Russian protests as Putin critic Navalny receives lengthy jail sentence

Russian Opposition Leader Alexey Navalny was sent to two and a half years in prison by a Moscow court on Tuesday, causing protests across the country. The Kremlin critic, who described President Vladimir Putin as “Putin the poisoner,” derided claims that he broke his parole conditions during his rehabilitation in recovering from poisoning. Navalny was detained two weeks ago in Moscow since returning from Berlin where he had spent several months, recuperating from the Novichok nerve agent, blaming Putin and Russia’s security services. Navalny had violated his probation terms from a 2014 case while he was in Germany in which he had received a suspended sentence of three and a half years, the court ruled on Tuesday. This recently announced jail term now replaces the suspended sentence as the judge considered the 11 months of house arrest that Navalny had spent as part of the decision. Navalny’s lawyer, Olga Mikhailova, announced outside the courthouse that her client would appeal the verdict which she said he took the verdict “bravely as usual.” There has been reaction following the verdict from abroad including the US, UK, Germany and France issuing statements that support Navalny, with America’s Security of State Tony Blinken calling on the Russian government to “immediately and unconditionally release” the Opposition Leader. Navalny’s supporters took to the streets in their masses on Tuesday night, particularly in central Moscow with the authorities showing force against the protestors calling for his release as riot police forced individuals into waiting buses. According to OVD-Info, an independent monitoring organisation, more than 1,000 people have been detained across Russia. Navalny’s team thanked supporters, urging them to go home in a message posted on Telegram. “Putin failed to kill Alexey Navalny – and therefore decided to put him in jail for 2 years and 8 months. We will never tolerate a government that kills opponents and imprisons innocent people,” it read. “We will definitely take to the streets of the city again. For now just get carefully to the nearest metro station.” Navalny drew a heart on the glass box he was confined in for his wife, Yulia Navalnaya, who was in the court room as the judge read out the lengthy verdict. The 44-year-old had slammed allegations that parole officers should have been better informed of his whereabouts – the judge had to tell Navalny to stop speaking repeatedly. “Why are you sitting here and telling the court you didn’t know where I was? I fell into a coma, then I was in the ICU, then in rehabilitation,” Navalny responded to the prison service representative when asked why documents weren’t provided that explained his absence from inspections. “I contacted my lawyer to send you a notice. You had the address, my contact details. What else could I have done to inform you?” he said.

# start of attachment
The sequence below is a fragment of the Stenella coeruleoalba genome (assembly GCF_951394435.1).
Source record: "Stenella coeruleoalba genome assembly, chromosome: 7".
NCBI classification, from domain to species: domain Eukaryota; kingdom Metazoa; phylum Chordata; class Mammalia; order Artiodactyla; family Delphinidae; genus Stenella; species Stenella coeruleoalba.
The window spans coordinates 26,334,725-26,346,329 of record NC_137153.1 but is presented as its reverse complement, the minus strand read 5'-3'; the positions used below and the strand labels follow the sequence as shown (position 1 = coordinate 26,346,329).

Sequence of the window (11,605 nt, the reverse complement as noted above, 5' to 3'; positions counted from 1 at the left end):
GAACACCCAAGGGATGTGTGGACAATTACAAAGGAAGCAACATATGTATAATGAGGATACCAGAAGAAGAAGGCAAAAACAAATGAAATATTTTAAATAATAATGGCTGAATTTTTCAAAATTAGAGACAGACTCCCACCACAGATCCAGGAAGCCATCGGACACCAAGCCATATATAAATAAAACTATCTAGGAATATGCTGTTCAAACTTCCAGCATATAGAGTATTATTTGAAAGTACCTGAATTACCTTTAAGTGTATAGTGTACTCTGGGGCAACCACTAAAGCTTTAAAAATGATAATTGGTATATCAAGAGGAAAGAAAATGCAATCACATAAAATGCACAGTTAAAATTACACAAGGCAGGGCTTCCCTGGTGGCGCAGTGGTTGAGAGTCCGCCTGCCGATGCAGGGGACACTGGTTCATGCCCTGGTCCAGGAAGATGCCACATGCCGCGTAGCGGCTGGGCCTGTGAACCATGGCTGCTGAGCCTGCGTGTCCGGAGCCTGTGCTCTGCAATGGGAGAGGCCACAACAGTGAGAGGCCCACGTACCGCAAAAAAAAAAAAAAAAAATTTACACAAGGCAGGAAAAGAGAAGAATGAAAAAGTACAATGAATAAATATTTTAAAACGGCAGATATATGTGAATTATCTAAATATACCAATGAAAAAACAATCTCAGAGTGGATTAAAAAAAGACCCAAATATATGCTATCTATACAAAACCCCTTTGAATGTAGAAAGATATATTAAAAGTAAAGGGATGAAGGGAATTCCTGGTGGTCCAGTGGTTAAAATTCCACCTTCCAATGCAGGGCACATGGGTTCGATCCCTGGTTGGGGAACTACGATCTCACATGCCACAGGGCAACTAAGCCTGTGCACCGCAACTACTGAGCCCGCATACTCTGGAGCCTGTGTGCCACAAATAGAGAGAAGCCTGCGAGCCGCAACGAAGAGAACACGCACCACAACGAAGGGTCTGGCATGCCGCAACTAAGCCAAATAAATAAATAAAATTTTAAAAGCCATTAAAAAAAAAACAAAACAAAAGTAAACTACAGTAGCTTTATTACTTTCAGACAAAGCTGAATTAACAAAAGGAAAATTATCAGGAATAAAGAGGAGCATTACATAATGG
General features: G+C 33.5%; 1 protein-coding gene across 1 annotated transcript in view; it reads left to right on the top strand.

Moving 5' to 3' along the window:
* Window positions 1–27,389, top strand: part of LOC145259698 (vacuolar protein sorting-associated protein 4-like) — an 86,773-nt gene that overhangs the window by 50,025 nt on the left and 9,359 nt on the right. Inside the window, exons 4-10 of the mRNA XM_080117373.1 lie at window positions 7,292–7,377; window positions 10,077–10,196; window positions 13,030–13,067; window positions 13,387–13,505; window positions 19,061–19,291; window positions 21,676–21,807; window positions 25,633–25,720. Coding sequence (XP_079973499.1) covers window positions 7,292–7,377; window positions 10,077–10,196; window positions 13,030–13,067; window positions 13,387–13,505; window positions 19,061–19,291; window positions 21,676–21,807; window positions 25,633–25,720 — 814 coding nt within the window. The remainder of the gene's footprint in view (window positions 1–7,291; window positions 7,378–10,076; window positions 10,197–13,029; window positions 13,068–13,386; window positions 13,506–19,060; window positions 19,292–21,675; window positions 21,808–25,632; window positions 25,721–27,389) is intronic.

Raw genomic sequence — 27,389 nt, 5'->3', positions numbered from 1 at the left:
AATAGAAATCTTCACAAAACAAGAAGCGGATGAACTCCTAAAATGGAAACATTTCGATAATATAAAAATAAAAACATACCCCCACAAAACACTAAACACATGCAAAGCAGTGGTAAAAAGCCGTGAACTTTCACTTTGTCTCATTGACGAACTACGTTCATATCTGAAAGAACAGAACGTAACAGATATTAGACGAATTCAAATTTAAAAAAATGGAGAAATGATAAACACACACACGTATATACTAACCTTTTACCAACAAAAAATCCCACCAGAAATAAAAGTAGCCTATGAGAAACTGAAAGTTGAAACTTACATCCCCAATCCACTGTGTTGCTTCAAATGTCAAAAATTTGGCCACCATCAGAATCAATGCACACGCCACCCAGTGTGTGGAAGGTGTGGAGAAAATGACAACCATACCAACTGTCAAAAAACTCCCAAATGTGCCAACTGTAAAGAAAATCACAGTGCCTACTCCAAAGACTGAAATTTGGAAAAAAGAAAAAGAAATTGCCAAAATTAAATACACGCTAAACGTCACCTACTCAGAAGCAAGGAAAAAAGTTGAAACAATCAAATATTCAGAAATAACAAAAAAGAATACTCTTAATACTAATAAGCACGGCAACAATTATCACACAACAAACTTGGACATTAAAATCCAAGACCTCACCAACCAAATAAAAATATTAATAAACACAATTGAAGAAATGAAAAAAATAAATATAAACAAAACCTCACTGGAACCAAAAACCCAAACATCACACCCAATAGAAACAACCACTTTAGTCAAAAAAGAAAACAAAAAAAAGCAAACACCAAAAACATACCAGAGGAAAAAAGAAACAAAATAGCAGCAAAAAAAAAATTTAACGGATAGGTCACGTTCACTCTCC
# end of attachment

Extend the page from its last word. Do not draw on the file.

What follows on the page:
Navalny’s defence lawyers had argued that the prison service had received notice of his whereabouts from him in early December. His lawyers also issued a letter from Berlin’s Charite Clinic showing that he was recovering up until his return to Russia.